“This House believes all forms of forced, penetrative sex should be classified as rape.”
This was the moot at the recent J-FLAG tertiary level debate, part of their campaign to raise awareness about the proposed amendments to the Sexual Offenses Act. The teams were from the UWI Mona and WJC and UTech campuses, composed of what we were assured were seasoned and capable debaters. But most of the debate left audience members wanting more, the speakers danced around weak points or resorted to fire-and-brimstone tactics to get their points across.
The first speakers from UWI-WJC were the main culprits. They approached the mic stand like it was a pulpit and then proceeded to use a combination of exaggerated gestures and raised voices to convince us of their righteousness. It didn’t help that UWI argued for the moot, rather than against. Most of the audience was on their side, and the overall attitude of the UWI speakers was one of smug self-righteousness.
They pontificated about the need to protect all groups equally, and therefore the need to punish sexual crimes equally but they ever really explored the scope of the motion, and never talked about how they would go about implementing it. They talked about the damage to personal dignity, a concept which is difficult to classify, much less in legal terms.
Even though UWI’s first speaker was supposed to define the terms of the moot (that’s what she said she would be doing), she didn’t. No one in the debate defined ‘forced’ or ‘sex’, or (if they did) they breezed right on past it.
For their part, UTech was a bit of a disappointment. Their first two speakers dropped the ball, leaving their last two speakers to try and salvage what they could (difficult because in a debate the very last speaker can’t introduce any new points). UTech’s first point was, well, bad. Their speaker tried to challenge the ‘degree’ of penetration and then failed to develop his point properly. Then they brought up the issue of jungle-justice and the need for social change before legal reform and failed to argue that one effectively as well.
There is cause to consider how hard it is to argue the opposite side of this debate, so I was on UTech’s side from the start, rooting for the underdog. But there’s so much to take apart in this narrowly focused, black-and-white moot and I’m disappointed that they didn’t run with it. Of course, debaters also have the disadvantage of having to construct structured arguments in a mere fifteen minutes, with limited time to get their points across. I can’t even construct structured arguments on a good day.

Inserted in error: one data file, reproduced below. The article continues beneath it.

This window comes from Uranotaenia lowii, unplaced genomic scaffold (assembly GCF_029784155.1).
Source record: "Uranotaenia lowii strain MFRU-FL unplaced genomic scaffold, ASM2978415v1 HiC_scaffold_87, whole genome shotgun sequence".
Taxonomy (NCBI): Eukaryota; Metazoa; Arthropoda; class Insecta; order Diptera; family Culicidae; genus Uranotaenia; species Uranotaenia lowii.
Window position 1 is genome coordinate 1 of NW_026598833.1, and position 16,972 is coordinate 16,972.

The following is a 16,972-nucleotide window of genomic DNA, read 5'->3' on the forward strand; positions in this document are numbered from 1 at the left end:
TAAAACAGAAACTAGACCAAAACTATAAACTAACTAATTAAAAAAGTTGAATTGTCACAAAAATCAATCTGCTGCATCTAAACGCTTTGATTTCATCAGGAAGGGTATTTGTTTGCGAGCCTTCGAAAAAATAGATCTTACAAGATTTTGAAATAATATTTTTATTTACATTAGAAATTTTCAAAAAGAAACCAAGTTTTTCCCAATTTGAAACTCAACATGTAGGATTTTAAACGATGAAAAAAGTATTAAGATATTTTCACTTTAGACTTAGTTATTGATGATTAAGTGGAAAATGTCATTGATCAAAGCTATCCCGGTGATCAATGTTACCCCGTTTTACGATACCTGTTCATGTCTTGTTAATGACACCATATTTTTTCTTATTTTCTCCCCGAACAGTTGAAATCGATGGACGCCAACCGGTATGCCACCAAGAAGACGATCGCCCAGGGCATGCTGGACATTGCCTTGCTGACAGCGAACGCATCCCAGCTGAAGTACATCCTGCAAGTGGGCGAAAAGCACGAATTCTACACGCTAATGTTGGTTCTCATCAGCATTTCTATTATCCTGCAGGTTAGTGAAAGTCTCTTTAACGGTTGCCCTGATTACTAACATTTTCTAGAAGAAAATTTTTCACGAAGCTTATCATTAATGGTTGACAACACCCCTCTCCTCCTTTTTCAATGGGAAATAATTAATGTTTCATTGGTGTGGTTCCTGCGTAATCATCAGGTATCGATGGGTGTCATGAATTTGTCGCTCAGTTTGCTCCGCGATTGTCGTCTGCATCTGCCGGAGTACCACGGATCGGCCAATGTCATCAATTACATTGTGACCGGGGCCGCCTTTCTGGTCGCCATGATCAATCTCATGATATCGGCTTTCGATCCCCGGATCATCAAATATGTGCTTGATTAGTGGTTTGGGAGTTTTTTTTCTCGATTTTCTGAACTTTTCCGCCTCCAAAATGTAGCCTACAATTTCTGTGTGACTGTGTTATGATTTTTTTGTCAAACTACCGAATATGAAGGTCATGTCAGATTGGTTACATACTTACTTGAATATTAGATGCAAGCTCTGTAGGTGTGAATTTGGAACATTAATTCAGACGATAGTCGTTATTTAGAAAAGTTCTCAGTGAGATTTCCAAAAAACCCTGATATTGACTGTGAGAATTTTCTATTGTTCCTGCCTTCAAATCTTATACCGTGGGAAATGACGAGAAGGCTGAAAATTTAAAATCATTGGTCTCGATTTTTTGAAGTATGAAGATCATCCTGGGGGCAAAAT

UWI won, and not just because they had the easier side to argue. Their speakers (especially the two young men from Mona) were articulate and unflappable, but still. So much more could have been done with this moot – or maybe, as one judge suggested, they needed a different moot. They got a litany of adjective and nouns to define as they saw fit – take it apart and run with it!
The issue of consent comes up – who can give consent? What exactly constitutes consent? How to protect the victims who come forward? The definition of sex becomes important – is it exclusive to the sexual organs? That definition has changed and continues to change – what constitutes a sexual object? – how can one law hope to wrangle all these variations under one absolute edict?
Following the debate was an open-floor discussion where the audience was invited to share their own opinions on the moot. It was very lively, with ideas being shared on issues like getting victims to come forward, the connotations of ‘force’ vs. the explicit definition of consent, and the use of ‘sexual objects’ (one memorable analogy involved a broomstick and the assertion that since “it’s going the same place as a penis”, it should be classified as rape).
A good portion of the audience was young adults (yay) who appeared interested in the changes being proposed, or at the very least invested in the fight for equal rights. Let’s hope this proposal brings about some of the major changes Jamaica so desperately needs.
The Jamaican Joint Civil Society proposed a 21-item list of recommended changes to the Sexual Offence Act 2009 (you can read the full list here, and a more extensive background document here), parts of which were promoted at the debate. I’ve blogged about the issues with our Sexual Offences Act here.